- Published on Wednesday, 30 July 2014 01:08
- Written by Ellie Van Houtte - Staff Writeremail@example.com
Employees scoop ice cream into waffle cones in the staff room of Akraya Inc. in Sunnyvale. It’s not a birthday celebration, but a gathering to honor international friendships.
For one week, the Silicon Valley staffing firm – co-founded in 2002 by Los Altos residents Sonu Ratra and her husband, Amar Panchal – is mentoring two women entrepreneurs from Afghanistan and Rwanda through the Institute for Economic Empowerment of Women and its Peace Through Business program.
“Having just come from India, I understand the circumstances women entrepreneurs face in developing countries,” said Ratra of why she has hosted program participants at her company for the past three years. “The belief is that they learn a lot, but I think that we learn as much as if not more from them.”
After three weeks of in-country training, program participants Joan Mazimhaka, a partner at a strategic communications agency in Rwanda, and Fakhria Ibrahimi, the founder of an Internet service company in Afghanistan, were selected as part of a 26-woman delegation to visit the U.S. for a week of business development education in Texas, a week of mentoring at a woman-owned business and an economic summit.
During their time at Akraya – the only local company hosting participants this year – Ratra organized meetings with her staff to discuss human resources, marketing, finances and the women’s business plans.
To inspire and connect Mazimhaka and Ibrahimi with additional women leaders in Silicon Valley, Ratra choreographed a whirlwind networking tour that included stops at Google Inc., Facebook Inc., Kaiser Permanente and other local companies.
“It was really amazing to get that one-on-one treatment, because then it’s not a general look at business plans in theory,” Mazimhaka said. “It was everybody looking at their key plans and seeing how they could work, taking into consideration our different environments.”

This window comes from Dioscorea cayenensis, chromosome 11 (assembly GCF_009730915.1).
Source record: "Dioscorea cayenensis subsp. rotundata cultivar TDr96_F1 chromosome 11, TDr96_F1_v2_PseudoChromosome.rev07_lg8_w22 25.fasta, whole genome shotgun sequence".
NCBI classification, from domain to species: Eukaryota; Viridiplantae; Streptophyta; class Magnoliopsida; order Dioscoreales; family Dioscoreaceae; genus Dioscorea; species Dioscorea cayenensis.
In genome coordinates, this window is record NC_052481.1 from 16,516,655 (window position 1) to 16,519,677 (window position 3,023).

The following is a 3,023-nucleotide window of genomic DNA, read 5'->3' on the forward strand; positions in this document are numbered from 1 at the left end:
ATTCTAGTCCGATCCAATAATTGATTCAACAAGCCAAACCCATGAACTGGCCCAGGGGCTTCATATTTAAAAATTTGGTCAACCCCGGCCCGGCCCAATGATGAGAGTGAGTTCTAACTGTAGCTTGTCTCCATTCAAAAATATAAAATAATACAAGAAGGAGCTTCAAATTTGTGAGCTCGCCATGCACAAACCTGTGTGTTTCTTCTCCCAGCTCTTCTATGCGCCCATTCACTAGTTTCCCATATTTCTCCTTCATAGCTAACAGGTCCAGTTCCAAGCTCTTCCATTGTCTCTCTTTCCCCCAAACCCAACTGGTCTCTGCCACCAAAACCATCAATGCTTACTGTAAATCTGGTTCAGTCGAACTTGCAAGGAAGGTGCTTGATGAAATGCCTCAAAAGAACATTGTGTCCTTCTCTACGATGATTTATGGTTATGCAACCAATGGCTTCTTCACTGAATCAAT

Women supporting women
After growing Akraya from a startup to a thriving organization with more than 300 employees and revenues topping $45 million, Ratra is not only an inspiration for Peace Through Business participants, but also an ally and resource for them as they navigate personal and professional challenges.
In addition to coordinating mentoring opportunities and business meetings for the women during their visit, Ratra hosted Ibrahimi and Mazimhaka at her home. The immersive cultural experience proved eye-opening for Ibrahimi.
A mother of three who manages seven employees at her growing Internet service company in Kabul, Ibrahimi faces obstacles not only because of her gender, but also as a result of the political environment around her.
“Here, we see how people are growing very normal. But in Afghanistan, we struggle against everything – corruption, lack of knowledge in financial fields, lack of business policies,” she said. “There isn’t any policy to solve anything that we face in our business.”
Although she observed Ratra managing her home and her business with ease, Ibrahimi said she was surprised to learn that women in the U.S. face inequality in pay and leadership opportunities in comparison with their male colleagues. Providing business expertise is the focus of the mentoring experience, but the chance to discuss common challenges strengthened the women’s bonds.
“You just always have to push through it, because we know it’s a universal challenge,” said Mazimhaka of the discrimination women encounter all over the world. “Sometimes it’s men not giving women a chance, sometimes it’s women not giving women a chance. As women, we’re not always that supportive of each other, which is why I’m so happy that programs like this exist to create networks.”
Mazimhaka and Ibrahimi return to Rwanda and Afghanistan this week, but Ratra said she hopes that their new friendships and connections will yield a lifetime of benefits.
For more information on Peace Through Business, visit ieew.org.
Akraya hosts women entrepreneurs from Rwanda and Afghanistan - Photos by Ellie Van Houtte/Town Crier